Today’s businesses are facing growing challenges as they seek to comply with government regulations and meet the public’s demand for greater transparency. As a result, many businesses find themselves juggling accounting, tax preparation, internal auditing, and risk management. 

While some firms have met these demands by hiring additional financial personnel, others have outsourced a number of duties to accounting firms.

Which is better? In this article, we’ll look at the pros and cons of outsourced accounting and discuss situations in which a business might consider outsourcing vs. hiring accounting personnel.

What is Outsourced Accounting?

Traditional accountants work on staff for a firm to collect a regular paycheck. But today, there are multiple accounting firms staffed by professionals who offer specialized skills and services. Businesses have the option to pay for the services of these firms, allowing them to handle select accounting duties and eliminating the need for staff personnel to handle these obligations.

Advantages of Outsourced Accounting

Outsourced accounting has distinct advantages, including:

Lower Overhead Costs

Hiring a staff accountant means that you’ll need to provide a salary and benefits. There are also some tax considerations associated with a new hire. 

Outsourcing your accounting lets you sidestep all of these things, while providing you with professional services.

Access to Specialized Skills

Due to increased regulations, many accountants have developed highly specialized skills. For example, outsourcing may grant you access to the in-demand skills of a forensic accountant for auditing or tax preparation.

Compliance with Regulatory Requirements

Government regulations change over time, and your on-staff accountants may be too preoccupied with their regular duties to become completely familiar with these changes. Outsourcing, on the other hand, offers a greater probability that you can find a professional who will understand these regulations inside and out.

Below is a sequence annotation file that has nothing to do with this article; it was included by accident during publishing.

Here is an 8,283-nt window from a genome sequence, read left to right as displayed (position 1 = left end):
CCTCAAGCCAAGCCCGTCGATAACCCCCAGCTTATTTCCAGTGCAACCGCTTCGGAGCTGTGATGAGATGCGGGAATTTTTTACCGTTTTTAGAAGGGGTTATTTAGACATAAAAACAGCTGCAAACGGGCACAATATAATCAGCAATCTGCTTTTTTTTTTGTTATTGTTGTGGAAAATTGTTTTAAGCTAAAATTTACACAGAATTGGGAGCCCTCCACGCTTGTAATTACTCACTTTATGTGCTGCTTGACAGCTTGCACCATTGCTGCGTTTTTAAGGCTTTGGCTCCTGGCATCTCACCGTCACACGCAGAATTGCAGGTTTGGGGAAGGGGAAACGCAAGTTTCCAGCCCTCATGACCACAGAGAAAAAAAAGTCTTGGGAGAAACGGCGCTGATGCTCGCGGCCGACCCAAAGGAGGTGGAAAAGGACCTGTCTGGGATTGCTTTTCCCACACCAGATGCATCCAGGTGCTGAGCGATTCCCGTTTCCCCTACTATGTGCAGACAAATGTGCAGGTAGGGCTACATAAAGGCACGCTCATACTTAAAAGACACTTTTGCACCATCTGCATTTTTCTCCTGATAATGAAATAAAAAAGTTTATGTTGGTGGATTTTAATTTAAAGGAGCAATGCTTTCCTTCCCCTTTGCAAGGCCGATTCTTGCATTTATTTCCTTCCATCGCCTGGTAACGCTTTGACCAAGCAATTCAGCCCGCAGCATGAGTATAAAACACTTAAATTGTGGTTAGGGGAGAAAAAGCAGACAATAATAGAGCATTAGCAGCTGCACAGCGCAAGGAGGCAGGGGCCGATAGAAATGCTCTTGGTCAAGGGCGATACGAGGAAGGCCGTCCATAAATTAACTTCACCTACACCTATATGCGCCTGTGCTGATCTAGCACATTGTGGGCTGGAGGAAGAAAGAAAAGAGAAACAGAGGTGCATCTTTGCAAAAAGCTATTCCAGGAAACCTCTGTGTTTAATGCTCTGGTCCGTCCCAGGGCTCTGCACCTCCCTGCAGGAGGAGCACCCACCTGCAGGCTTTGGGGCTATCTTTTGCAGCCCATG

Disadvantages of Outsourced Accounting

Outsourcing may sound like a great option, but there are some disadvantages that you’ll need to keep in mind, including:

Costs Can Add Up

Outsourcing accounting for specialized projects (such as audits) can be a wise investment, but if you outsource your regular financial needs, you may find that costs can accumulate over time. 

When it comes to keeping your regular books and managing your ongoing records, it may be wise to have an employee on staff who understands your company’s needs.

Privacy Issues

Many businesses ask their employees to sign a non-disclosure agreement (NDA) to ensure privacy. But when it comes to outsourcing, privacy issues aren’t as clear. You may find that you don’t get the same level of privacy assurance with an independent firm as you would when handling an individual employee at your own company.

Conflicts in Methodology

Unless you outsource all of your accounting needs, you will need to integrate your existing staff with the outsourced team. This doesn’t guarantee a smooth relationship, as accountants can have slightly different methods for achieving the same results. 

If these methods don’t align, outsourcing your accounting could create friction, which may leave you with some disgruntled accountants.